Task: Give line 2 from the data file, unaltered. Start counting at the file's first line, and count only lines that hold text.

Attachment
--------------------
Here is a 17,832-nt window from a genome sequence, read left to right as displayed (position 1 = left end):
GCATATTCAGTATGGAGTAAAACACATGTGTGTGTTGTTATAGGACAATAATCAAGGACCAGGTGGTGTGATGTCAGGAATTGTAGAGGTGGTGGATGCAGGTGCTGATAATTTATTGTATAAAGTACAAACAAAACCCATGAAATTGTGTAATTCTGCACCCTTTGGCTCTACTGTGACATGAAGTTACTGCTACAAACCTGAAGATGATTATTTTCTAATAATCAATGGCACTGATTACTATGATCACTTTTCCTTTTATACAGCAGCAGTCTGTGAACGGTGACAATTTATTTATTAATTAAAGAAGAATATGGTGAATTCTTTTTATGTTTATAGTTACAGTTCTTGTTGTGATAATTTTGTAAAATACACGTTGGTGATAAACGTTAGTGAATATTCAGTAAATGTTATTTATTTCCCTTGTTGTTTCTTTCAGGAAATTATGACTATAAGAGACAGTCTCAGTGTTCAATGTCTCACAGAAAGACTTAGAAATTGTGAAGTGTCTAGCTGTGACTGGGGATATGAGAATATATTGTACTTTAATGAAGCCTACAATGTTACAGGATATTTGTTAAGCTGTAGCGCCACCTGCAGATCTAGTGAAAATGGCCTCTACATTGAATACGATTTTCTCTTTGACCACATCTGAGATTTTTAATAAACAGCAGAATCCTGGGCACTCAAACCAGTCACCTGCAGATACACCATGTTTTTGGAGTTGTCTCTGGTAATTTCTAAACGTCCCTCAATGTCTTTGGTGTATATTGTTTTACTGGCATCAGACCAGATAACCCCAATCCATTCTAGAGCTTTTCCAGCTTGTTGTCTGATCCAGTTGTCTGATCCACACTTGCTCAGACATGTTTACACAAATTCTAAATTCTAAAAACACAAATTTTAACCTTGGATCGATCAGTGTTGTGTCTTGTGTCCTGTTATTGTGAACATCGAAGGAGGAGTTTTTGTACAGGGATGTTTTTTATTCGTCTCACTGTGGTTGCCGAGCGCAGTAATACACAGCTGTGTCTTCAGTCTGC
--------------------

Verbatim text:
GCATATTCAGTATGGAGTAAAACACATGTGTGTGTTGTTATAGGACAATAATCAAGGACCAGGTGGTGTGATGTCAGGAATTGTAGAGGTGGTGGATGCAGGTGCTGATAATTTATTGTATAAAGTACAAACAAAACCCATGAAATTGTGTAATTCTGCACCCTTTGGCTCTACTGTGACATGAAGTTACTGCTACAAACCTGAAGATGATTATTTTCTAATAATCAATGGCACTGATTACTATGATCACTTTTCCTTTTATACAGCAGCAGTCTGTGAACGGTGACAATTTATTTATTAATTAAAGAAGAATATGGTGAATTCTTTTTATGTTTATAGTTACAGTTCTTGTTGTGATAATTTTGTAAAATACACGTTGGTGATAAACGTTAGTGAATATTCAGTAAATGTTATTTATTTCCCTTGTTGTTTCTTTCAGGAAATTATGACTATAAGAGACAGTCTCAGTGTTCAATGTCTCACAGAAAGACTTAGAAATTGTGAAGTGTCTAGCTGTGACTGGGGATATGAGAATATATTGTACTTTAATGAAGCCTACAATGTTACAGGATATTTGTTAAGCTGTAGCGCCACCTGCAGATCTAGTGAAAATGGCCTCTACATTGAATACGATTTTCTCTTTGACCACATCTGAGATTTTTAATAAACAGCAGAATCCTGGGCACTCAAACCAGTCACCTGCAGATACACCATGTTTTTGGAGTTGTCTCTGGTAATTTCTAAACGTCCCTCAATGTCTTTGGTGTATATTGTTTTACTGGCATCAGACCAGATAACCCCAATCCATTCTAGAGCTTTTCCAGCTTGTTGTCTGATCCAGTTGTCTGATCCACACTTGCTCAGACATGTTTACACAAATTCTAAATTCTAAAAACACAAATTTTAACCTTGGATCGATCAGTGTTGTGTCTTGTGTCCTGTTATTGTGAACATCGAAGGAGGAGTTTTTGTACAGGGATGTTTTTTATTCGTCTCACTGTGGTTGCCGAGCGCAGTAATACACAGCTGTGTCTTCAGTCTGC